Dec 2010

Professor Kopczuk is a great guy and will go through great length to explain everything in an easy to understand way. It was my feeling that he has a broad knowledge of empirical research, and is often expressing opinion about the quality of such research and theories which is good, as opposed to simply dropping it on the class. He's fair and the problem sets and exams aren't tricky. I think he made a mistake during the first week or two of class, though, by going over basic economics stuff that people who are taking electives should be familiar with. I believe this, together with practically no class discussion (at least at the beginning) made a lot of the students skip class, which was a shame, since this sort of material is really helpful, especially when combined with data from actual research, to anyone who's interested in a career in public offices or policymaking. Overall it was a good class, he's a funny guy and very nice person, and I recommend this class as an economics elective. If not for the material, then simply because the majority of electives stink.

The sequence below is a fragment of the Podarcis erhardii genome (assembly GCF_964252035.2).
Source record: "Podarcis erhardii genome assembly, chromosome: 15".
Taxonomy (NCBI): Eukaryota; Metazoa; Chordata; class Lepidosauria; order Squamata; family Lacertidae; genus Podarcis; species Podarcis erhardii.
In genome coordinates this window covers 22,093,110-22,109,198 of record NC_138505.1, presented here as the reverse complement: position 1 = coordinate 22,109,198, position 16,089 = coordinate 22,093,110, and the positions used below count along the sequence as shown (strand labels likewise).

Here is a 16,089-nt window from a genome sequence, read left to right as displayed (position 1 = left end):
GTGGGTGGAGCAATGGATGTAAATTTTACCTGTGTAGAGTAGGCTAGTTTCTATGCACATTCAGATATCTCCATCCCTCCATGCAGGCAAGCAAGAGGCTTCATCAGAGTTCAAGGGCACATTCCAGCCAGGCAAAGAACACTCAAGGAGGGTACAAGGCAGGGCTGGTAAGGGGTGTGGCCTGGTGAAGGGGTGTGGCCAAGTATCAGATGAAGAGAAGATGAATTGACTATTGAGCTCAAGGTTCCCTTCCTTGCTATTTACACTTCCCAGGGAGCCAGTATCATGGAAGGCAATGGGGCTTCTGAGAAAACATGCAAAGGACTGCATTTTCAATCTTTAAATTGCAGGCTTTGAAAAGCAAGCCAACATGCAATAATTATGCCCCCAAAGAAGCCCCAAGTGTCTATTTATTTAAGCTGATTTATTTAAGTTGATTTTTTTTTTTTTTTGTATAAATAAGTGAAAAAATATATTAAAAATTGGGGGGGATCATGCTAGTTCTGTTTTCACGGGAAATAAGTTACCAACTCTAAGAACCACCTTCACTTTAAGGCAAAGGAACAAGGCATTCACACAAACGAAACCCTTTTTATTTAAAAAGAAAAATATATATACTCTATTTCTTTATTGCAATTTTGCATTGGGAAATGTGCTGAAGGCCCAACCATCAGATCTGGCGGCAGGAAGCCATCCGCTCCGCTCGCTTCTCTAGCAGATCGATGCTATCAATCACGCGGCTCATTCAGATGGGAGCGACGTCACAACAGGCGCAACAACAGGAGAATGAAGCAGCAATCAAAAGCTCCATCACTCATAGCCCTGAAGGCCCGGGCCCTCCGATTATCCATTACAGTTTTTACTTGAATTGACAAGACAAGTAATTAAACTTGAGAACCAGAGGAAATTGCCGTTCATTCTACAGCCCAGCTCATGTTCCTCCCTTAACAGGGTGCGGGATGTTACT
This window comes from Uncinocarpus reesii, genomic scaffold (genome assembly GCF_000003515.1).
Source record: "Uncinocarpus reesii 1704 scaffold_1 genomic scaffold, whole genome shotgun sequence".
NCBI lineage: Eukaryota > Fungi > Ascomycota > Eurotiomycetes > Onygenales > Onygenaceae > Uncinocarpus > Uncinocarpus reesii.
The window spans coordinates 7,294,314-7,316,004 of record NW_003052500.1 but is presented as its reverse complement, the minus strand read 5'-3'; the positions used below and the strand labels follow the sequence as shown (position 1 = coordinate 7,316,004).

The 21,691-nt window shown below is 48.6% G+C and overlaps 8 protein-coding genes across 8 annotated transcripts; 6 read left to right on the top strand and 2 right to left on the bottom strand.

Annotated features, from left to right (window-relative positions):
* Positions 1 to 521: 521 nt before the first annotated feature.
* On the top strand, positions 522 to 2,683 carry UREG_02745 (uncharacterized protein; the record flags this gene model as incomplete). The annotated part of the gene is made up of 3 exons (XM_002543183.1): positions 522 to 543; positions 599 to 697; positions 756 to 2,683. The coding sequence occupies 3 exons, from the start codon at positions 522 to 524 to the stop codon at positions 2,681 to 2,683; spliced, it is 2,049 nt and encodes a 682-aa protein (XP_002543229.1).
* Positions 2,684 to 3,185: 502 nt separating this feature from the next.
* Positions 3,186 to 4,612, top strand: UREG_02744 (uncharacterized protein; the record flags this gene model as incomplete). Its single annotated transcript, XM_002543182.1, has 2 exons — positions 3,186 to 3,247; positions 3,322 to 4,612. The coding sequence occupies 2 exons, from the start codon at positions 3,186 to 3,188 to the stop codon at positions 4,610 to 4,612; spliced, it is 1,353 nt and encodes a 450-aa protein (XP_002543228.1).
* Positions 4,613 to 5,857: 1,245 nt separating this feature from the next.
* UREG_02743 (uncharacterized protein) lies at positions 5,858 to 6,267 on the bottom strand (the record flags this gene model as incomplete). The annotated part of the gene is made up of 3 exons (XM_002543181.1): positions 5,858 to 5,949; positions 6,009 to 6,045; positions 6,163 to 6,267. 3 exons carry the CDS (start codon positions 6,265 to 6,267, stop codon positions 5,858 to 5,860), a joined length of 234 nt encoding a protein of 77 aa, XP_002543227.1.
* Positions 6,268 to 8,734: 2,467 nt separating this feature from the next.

Dec 2005

This class doesn't have a textbook and reference material is pretty hard to find, but his notes are complete. The first third of the class is mostly micro (easy), and the second two thirds are mainly concerned with examing different types of decision making functions--this part is much more abstract than it sounds. His English is fine, and his accent wasn't a problem. He made most concepts interesting, but proofs of theorems often dragged on far too long. He didn't hold office hours every week, but he held extra ones before the midterm and the final. He was generally approcahable. This is a good class if you are comfortable with abstract concepts.

Dec 2005

1. Do not take it 2. Do not take it 3. Do not take it Prof. Miyagawa is the most unenthusiastic teacher in the entire university and it's also impossible to understand what he is saying during the class. A professor should help or encourage students to study the materials, but he does not really care about the students and his teaching. The school should do something about his attitude towards teaching. It seems like he only cares about his own research.

Dec 2003